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Expert: Hard to pinpoint cause in shark attack spike

Posted June 29, 2015
Updated June 30, 2015

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— Six people have been bitten by sharks off the North Carolina coast within a 17-day stretch this month, but an expert said Monday that trying to find a reason for the sudden spike is difficult.

The spree started June 11 on Ocean Isle Beach, followed two days later by a pair of attacks on Oak Island. Last week, swimmers were bitten off Surf City, Avon and Rodanthe.

"It's hard to draw a pattern out of six instances," said Joel Fodrie, an assistant professor at the University of North Carolina at Chapel Hill's Institute of Marine Sciences in Morehead City. "Those events have ranged from near our southern border to our northern border in the state, so you're talking about very different environments, different temperatures."

UNC researchers have been studying sharks in North Carolina since 1972. Fodrie said about 50 shark attacks along the coast have been reported in the last 80 years, and more that 50 species of shark have been documented in the area.

"The vast majority are going to be 3 to 5 feet long and extremely skittish of anything a human might do," he said.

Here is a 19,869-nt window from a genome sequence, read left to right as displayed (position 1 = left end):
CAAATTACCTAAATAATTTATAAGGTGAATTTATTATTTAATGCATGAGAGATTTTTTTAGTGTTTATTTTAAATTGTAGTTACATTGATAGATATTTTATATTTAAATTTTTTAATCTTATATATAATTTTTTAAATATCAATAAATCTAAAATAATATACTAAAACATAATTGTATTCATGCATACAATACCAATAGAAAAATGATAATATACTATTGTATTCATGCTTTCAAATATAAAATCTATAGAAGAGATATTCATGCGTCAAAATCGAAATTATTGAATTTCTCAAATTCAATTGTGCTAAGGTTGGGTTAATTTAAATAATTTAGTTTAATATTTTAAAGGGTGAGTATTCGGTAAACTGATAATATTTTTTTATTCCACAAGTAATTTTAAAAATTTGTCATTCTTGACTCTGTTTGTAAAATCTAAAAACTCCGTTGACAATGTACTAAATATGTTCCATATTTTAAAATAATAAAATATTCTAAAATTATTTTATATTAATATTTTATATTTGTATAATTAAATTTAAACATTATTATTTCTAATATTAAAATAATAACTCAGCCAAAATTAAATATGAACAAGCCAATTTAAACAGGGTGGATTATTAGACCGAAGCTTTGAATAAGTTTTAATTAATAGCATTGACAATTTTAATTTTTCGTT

In recent years, he said, the number of larger sharks has declined, mostly due to fishing, which he said has allowed the the population of smaller sharks to increase.

Sharks move to shallow waters for any of three reasons, he said.

"They're looking for food, they're looking to avoid their own predators or a risk they perceive, and they're looking to find a mate at some point," he said.

Fodrie said that, if you're in the ocean, there's a good chance sharks are lurking in the water nearby. But despite the alarming number of attacks this summer, he said the chance of getting bitten is relatively low.

"You have to respect the power of the animals, and you have to respect the fact it can happen," he said. "I don't think you can never dip toes in the water because of sharks. There's a whole lot more dangerous things than sharks for people."


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  • Russell Chapman Jun 30, 2015
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    How about the answer being "it's mother nature" and leave it at that? These things happen so infrequently, there is no answer. Sometimes, bad things happen and there is no reason at all other than "it happens".

  • Kerry Harpe Jun 30, 2015
    user avatar

    The cause is crystal clear. People are not normally on the shark's menu. So, the question becomes "What food source have we destroyed, that resulted in these sharks modifying their dinner options to include people" ??

  • Susan West Jun 30, 2015
    user avatar

    We need an open shark season.

  • Susan Nolley Jun 30, 2015
    user avatar

    The commercial fishermen are reporting large numbers of fish that they pull in in their nets being half eaten, which tells them there is an over abundance of sharks! Of course this is far off shore, so if the sharks are that thick out there, it only stands to reason that there are going to be more up close.

  • Jeff Pridgen Jun 29, 2015
    user avatar

    Have they said what type of sharks or how large they have been?